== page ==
In Athens, it was the most… During the street demonstrations times, and everyone was out of work, the economic system was collapsing. We just invited the people, and many people came, and we cut the flow of one of the narrow streets. And when people saw, they would just stop and ask, “What is it about?” They just wanted to know what it was about, and they wanted to join or they wanted to be against us. But in Skopje, the situation was really different. There, people were repressed by the police and the state, and the whole city was under construction, and they had a kind of police state there. When we made the performance there, and we made no reaction to the people, they got really angry, and they started to be violent. They were trying to break our arms and saying, “Go to hell, out of my way,” it was really violent. Also in Lyon, when we did it, it was also very violent but in a different way, it had to do with the consciousness of being a European citizen. Because you cannot cut the flow of any European citizen. It’s their right to walk on the streets.
“You are between me and my coffee!” [laughs] “Get out!”
In Istanbul, we can speak of all the reactions together. Here, there were people who were really scared of making a reaction—“If I make any reaction, I don’t know what happens to me.” So some people didn’t react. Some of them didn’t even care, they just passed. And some people were just rudely passing through.
And some of them joined us. “What is this? Oh it’s like a free cinema, ohhhh!!!” [laughter]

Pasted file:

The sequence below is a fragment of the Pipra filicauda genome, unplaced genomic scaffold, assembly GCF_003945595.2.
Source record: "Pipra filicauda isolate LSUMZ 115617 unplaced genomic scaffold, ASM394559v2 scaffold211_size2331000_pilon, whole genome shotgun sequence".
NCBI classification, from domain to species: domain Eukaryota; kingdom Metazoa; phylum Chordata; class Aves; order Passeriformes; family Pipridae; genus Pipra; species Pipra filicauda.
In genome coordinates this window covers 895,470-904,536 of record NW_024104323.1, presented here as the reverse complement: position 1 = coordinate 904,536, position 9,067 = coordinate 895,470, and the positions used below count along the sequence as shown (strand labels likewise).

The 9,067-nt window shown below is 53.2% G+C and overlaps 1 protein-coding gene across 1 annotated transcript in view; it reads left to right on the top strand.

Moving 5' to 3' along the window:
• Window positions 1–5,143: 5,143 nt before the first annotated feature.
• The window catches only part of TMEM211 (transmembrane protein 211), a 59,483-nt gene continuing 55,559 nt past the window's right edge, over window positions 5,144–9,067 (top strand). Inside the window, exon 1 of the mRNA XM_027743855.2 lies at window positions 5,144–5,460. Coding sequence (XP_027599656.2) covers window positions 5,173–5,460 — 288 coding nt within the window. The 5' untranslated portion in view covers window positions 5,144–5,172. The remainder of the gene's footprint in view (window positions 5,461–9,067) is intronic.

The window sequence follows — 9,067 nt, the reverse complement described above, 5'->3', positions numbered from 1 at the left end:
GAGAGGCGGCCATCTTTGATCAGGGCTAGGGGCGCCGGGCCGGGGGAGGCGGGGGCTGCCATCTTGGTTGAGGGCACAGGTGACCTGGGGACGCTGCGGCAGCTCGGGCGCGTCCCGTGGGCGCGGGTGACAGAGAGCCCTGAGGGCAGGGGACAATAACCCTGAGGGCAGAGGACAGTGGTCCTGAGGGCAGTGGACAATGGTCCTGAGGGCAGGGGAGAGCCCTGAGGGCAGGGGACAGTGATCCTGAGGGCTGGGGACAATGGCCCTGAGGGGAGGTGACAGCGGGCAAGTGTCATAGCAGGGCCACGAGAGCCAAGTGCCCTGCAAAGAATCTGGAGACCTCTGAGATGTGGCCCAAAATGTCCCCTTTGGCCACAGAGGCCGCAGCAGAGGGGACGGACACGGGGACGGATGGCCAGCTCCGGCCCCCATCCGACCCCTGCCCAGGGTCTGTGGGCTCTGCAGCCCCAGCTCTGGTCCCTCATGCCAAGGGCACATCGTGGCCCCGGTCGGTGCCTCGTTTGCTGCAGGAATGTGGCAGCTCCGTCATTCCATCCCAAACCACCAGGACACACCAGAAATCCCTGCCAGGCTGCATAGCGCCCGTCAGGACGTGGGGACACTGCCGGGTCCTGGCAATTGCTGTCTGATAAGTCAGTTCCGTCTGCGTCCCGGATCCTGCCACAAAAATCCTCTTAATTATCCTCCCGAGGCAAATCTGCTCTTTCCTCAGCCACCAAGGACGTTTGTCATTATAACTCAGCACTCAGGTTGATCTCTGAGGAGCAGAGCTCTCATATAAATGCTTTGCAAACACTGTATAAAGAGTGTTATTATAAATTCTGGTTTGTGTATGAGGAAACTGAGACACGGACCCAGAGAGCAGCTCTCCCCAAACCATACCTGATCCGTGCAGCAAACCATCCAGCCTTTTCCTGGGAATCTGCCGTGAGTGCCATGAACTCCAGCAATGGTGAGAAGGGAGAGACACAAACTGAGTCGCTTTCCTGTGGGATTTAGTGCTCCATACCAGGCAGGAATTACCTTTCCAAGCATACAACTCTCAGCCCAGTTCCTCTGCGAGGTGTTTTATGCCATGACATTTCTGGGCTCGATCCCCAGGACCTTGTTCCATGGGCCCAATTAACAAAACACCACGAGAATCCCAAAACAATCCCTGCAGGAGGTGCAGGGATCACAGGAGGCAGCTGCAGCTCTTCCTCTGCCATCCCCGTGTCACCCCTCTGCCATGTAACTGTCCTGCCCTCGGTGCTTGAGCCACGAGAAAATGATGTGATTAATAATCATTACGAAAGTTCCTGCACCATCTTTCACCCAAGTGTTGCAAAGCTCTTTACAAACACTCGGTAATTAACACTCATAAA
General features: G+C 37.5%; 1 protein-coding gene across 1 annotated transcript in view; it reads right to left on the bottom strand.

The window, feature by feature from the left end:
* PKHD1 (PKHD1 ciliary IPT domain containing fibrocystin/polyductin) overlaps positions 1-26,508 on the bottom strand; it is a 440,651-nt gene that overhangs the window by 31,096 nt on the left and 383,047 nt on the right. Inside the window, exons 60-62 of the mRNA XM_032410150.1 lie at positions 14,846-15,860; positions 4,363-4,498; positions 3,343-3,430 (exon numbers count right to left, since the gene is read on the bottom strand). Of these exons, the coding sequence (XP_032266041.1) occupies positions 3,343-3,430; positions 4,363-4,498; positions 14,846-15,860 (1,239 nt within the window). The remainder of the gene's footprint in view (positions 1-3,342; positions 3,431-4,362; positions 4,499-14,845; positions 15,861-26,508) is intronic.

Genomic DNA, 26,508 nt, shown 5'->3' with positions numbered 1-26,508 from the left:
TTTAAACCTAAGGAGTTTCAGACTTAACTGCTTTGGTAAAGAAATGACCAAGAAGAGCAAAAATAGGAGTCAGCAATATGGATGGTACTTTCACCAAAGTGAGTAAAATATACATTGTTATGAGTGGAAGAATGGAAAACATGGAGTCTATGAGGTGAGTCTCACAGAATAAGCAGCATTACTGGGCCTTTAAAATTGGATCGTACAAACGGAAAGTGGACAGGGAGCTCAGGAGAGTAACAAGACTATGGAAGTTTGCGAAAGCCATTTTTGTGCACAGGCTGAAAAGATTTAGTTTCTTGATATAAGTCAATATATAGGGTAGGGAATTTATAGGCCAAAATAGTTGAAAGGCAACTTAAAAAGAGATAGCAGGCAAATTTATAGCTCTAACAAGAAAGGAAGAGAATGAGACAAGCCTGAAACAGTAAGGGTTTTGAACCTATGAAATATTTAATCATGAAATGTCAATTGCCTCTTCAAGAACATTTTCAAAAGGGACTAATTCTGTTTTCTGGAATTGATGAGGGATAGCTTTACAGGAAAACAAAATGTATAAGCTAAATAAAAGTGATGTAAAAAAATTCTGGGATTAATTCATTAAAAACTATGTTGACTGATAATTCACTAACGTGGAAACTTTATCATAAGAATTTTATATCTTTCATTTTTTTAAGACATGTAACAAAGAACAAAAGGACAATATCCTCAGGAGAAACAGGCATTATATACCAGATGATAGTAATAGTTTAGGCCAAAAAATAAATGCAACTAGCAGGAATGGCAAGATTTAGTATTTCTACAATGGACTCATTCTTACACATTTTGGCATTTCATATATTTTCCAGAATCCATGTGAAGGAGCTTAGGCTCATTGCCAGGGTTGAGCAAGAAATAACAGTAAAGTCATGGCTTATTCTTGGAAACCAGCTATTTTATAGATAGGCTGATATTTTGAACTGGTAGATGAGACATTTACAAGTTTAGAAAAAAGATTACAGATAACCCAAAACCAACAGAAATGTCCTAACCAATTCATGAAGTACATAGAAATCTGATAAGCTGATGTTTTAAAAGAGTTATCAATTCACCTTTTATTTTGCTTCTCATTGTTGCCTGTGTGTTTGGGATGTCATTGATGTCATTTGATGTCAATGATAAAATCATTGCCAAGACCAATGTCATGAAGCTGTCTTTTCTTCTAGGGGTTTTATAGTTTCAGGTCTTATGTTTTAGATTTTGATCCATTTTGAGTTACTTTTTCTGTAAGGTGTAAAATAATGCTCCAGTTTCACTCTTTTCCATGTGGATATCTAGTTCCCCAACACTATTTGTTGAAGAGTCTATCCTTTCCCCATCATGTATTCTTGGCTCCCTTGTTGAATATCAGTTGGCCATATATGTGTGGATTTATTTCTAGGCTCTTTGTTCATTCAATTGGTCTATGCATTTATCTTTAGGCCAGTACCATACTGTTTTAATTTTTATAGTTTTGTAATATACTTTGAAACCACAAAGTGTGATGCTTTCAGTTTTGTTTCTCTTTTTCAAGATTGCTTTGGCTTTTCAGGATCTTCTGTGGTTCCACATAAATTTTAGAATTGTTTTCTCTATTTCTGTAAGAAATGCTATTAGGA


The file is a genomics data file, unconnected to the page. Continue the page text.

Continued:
EW: It seems to me that there is a bit of a contradiction in Turkish society; on the one hand, family is very strong here, people’s devotion to their family and their obligations are a very strong force in their lives, and families are of course a kind of collective. On the other hand, here as in many other capitalist nations, there has been harsh persecution of labor groups and other kinds of collectives. How does Ha Za Vu Zu’s work as a collective fit into this picture?
Ha Za Vu Zu: It is a good question, because as you say family is very strong here. When you are out of the family you are nothing, you are never an individual outside of the family. You are always part of the family. We have to be connected. In the school we came together, began having conversations, because we wanted to see what else we could do. We already knew the family structure, and also the political kind of togetherness, collective work; what else can we do? To be a cultural group, we don’t want to be a political party or activist group. So that’s why we are working on different working models, to see what kind of relationships we can build. We cannot say we are working like this or working like that; we are still working on our relationship. We can define this as a family also, but a different kind of a family. I don’t accept the definition of family, or I would like to change the content of….
We don’t want to be family. It’s very hard…. We can be family—no! It’s better to be destroying it. It’s very important, I think.
I think first problem we should say, you cannot find a solution forever. We work always on this topic, how to not be a family. “Family” means we know each other. But at the opposite… Of course to make a work is important for us, but relationships are more important.